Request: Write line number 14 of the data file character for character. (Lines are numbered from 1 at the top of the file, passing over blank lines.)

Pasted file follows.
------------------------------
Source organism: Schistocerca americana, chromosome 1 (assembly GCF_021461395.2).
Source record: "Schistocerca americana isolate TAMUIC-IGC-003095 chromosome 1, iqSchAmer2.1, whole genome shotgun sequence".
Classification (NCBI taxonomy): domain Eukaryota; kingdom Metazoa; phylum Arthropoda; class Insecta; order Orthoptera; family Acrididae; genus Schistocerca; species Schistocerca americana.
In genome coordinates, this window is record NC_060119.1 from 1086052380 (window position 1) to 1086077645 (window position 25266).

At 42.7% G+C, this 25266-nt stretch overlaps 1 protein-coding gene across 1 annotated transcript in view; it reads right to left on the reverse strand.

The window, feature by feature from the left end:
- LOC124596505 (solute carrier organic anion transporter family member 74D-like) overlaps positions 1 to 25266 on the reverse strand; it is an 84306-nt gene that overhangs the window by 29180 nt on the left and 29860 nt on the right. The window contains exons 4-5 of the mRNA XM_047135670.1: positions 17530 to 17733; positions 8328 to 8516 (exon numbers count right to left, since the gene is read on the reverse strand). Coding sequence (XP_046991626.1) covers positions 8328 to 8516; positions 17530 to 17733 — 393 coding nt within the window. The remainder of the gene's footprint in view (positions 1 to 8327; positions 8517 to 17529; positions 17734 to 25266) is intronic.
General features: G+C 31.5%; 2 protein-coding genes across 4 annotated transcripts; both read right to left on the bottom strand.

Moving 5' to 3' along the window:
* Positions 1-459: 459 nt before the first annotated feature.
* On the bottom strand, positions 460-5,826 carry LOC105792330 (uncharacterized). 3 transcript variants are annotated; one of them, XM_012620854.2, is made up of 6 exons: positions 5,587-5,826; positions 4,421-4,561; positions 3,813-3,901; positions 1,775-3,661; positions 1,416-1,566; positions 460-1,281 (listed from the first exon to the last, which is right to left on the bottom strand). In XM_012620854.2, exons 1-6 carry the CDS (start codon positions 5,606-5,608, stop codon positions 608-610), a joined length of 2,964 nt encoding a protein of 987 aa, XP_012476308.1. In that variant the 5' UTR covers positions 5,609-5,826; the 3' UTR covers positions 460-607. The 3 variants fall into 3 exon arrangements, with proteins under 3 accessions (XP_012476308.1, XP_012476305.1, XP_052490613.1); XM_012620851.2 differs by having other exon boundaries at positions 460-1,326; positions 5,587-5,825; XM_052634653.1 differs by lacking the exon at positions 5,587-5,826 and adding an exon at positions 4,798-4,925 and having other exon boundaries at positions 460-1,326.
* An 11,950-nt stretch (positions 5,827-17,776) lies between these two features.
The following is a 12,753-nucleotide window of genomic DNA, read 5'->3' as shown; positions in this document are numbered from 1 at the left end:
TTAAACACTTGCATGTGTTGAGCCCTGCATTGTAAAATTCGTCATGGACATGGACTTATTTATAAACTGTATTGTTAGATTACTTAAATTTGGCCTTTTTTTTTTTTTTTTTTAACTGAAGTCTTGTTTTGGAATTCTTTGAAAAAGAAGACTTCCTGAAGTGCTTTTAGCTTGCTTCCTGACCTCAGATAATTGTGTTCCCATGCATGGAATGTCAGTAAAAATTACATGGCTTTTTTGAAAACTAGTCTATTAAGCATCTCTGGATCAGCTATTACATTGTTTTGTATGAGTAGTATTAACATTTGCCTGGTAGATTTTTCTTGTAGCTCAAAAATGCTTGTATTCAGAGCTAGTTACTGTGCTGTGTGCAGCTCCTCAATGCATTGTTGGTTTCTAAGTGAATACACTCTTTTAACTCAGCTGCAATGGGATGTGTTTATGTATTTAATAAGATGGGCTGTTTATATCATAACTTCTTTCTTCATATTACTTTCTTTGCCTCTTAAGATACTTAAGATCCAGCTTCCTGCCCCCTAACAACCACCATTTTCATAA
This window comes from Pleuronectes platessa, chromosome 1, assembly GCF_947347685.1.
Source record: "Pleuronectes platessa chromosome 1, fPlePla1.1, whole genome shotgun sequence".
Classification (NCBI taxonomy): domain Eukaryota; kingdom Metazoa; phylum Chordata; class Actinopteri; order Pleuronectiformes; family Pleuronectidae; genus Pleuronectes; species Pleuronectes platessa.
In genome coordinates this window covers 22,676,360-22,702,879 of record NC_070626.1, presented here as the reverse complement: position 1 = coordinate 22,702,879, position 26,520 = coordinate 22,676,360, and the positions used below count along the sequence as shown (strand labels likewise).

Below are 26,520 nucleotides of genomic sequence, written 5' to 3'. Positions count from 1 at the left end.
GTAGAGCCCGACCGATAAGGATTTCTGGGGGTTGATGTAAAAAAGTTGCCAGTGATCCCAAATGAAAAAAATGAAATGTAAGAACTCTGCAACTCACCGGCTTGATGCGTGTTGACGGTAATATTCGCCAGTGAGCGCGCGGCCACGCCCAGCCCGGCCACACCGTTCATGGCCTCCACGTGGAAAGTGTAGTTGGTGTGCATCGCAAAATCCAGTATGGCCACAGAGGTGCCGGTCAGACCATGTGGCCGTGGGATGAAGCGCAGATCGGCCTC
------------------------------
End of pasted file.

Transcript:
TTAAACACTTGCATGTGTTGAGCCCTGCATTGTAAAATTCGTCATGGACATGGACTTATTTATAAACTGTATTGTTAGATTACTTAAATTTGGCCTTTTTTTTTTTTTTTTTTAACTGAAGTCTTGTTTTGGAATTCTTTGAAAAAGAAGACTTCCTGAAGTGCTTTTAGCTTGCTTCCTGACCTCAGATAATTGTGTTCCCATGCATGGAATGTCAGTAAAAATTACATGGCTTTTTTGAAAACTAGTCTATTAAGCATCTCTGGATCAGCTATTACATTGTTTTGTATGAGTAGTATTAACATTTGCCTGGTAGATTTTTCTTGTAGCTCAAAAATGCTTGTATTCAGAGCTAGTTACTGTGCTGTGTGCAGCTCCTCAATGCATTGTTGGTTTCTAAGTGAATACACTCTTTTAACTCAGCTGCAATGGGATGTGTTTATGTATTTAATAAGATGGGCTGTTTATATCATAACTTCTTTCTTCATATTACTTTCTTTGCCTCTTAAGATACTTAAGATCCAGCTTCCTGCCCCCTAACAACCACCATTTTCATAA